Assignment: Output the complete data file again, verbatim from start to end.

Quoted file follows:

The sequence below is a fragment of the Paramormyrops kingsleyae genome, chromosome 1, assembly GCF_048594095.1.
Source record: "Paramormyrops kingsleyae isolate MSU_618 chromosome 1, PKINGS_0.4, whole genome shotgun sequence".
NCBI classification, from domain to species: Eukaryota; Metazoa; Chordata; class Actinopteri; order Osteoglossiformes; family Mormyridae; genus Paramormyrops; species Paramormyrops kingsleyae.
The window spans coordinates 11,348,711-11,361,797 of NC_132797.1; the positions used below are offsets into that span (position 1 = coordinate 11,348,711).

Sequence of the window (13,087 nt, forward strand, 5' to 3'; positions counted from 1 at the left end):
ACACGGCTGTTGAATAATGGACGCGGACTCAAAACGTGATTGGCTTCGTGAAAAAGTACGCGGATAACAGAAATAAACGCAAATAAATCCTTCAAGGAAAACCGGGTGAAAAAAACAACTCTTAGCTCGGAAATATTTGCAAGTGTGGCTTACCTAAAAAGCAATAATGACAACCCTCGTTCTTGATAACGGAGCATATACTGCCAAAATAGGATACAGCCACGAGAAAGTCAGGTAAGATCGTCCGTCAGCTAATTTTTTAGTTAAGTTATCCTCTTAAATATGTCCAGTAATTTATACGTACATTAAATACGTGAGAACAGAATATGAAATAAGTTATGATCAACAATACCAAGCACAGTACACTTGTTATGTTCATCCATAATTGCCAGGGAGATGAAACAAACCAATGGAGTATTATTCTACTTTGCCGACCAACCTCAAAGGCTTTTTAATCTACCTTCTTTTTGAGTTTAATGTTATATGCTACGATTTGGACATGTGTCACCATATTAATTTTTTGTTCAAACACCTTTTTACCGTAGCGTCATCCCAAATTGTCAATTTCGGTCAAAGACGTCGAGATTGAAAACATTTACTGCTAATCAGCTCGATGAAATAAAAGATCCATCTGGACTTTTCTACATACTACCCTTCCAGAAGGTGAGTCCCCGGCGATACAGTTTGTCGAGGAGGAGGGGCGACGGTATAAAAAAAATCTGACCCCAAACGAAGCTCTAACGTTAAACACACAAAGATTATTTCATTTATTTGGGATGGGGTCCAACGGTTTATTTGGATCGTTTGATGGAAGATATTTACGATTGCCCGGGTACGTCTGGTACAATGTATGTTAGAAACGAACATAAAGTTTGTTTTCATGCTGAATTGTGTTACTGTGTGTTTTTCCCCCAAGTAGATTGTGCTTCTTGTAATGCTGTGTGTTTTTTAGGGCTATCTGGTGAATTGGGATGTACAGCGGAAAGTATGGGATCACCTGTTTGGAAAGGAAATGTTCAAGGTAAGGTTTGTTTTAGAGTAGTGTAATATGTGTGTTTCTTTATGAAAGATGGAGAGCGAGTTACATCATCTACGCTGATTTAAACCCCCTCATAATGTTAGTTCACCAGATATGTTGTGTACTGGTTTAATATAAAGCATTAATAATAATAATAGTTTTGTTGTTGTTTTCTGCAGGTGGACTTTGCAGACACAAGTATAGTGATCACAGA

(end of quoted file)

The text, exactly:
The sequence below is a fragment of the Paramormyrops kingsleyae genome, chromosome 1, assembly GCF_048594095.1.
Source record: "Paramormyrops kingsleyae isolate MSU_618 chromosome 1, PKINGS_0.4, whole genome shotgun sequence".
NCBI classification, from domain to species: Eukaryota; Metazoa; Chordata; class Actinopteri; order Osteoglossiformes; family Mormyridae; genus Paramormyrops; species Paramormyrops kingsleyae.
The window spans coordinates 11,348,711-11,361,797 of NC_132797.1; the positions used below are offsets into that span (position 1 = coordinate 11,348,711).

Sequence of the window (13,087 nt, forward strand, 5' to 3'; positions counted from 1 at the left end):
ACACGGCTGTTGAATAATGGACGCGGACTCAAAACGTGATTGGCTTCGTGAAAAAGTACGCGGATAACAGAAATAAACGCAAATAAATCCTTCAAGGAAAACCGGGTGAAAAAAACAACTCTTAGCTCGGAAATATTTGCAAGTGTGGCTTACCTAAAAAGCAATAATGACAACCCTCGTTCTTGATAACGGAGCATATACTGCCAAAATAGGATACAGCCACGAGAAAGTCAGGTAAGATCGTCCGTCAGCTAATTTTTTAGTTAAGTTATCCTCTTAAATATGTCCAGTAATTTATACGTACATTAAATACGTGAGAACAGAATATGAAATAAGTTATGATCAACAATACCAAGCACAGTACACTTGTTATGTTCATCCATAATTGCCAGGGAGATGAAACAAACCAATGGAGTATTATTCTACTTTGCCGACCAACCTCAAAGGCTTTTTAATCTACCTTCTTTTTGAGTTTAATGTTATATGCTACGATTTGGACATGTGTCACCATATTAATTTTTTGTTCAAACACCTTTTTACCGTAGCGTCATCCCAAATTGTCAATTTCGGTCAAAGACGTCGAGATTGAAAACATTTACTGCTAATCAGCTCGATGAAATAAAAGATCCATCTGGACTTTTCTACATACTACCCTTCCAGAAGGTGAGTCCCCGGCGATACAGTTTGTCGAGGAGGAGGGGCGACGGTATAAAAAAAATCTGACCCCAAACGAAGCTCTAACGTTAAACACACAAAGATTATTTCATTTATTTGGGATGGGGTCCAACGGTTTATTTGGATCGTTTGATGGAAGATATTTACGATTGCCCGGGTACGTCTGGTACAATGTATGTTAGAAACGAACATAAAGTTTGTTTTCATGCTGAATTGTGTTACTGTGTGTTTTTCCCCCAAGTAGATTGTGCTTCTTGTAATGCTGTGTGTTTTTTAGGGCTATCTGGTGAATTGGGATGTACAGCGGAAAGTATGGGATCACCTGTTTGGAAAGGAAATGTTCAAGGTAAGGTTTGTTTTAGAGTAGTGTAATATGTGTGTTTCTTTATGAAAGATGGAGAGCGAGTTACATCATCTACGCTGATTTAAACCCCCTCATAATGTTAGTTCACCAGATATGTTGTGTACTGGTTTAATATAAAGCATTAATAATAATAATAGTTTTGTTGTTGTTTTCTGCAGGTGGACTTTGCAGACACAAGTATAGTGATCACAGA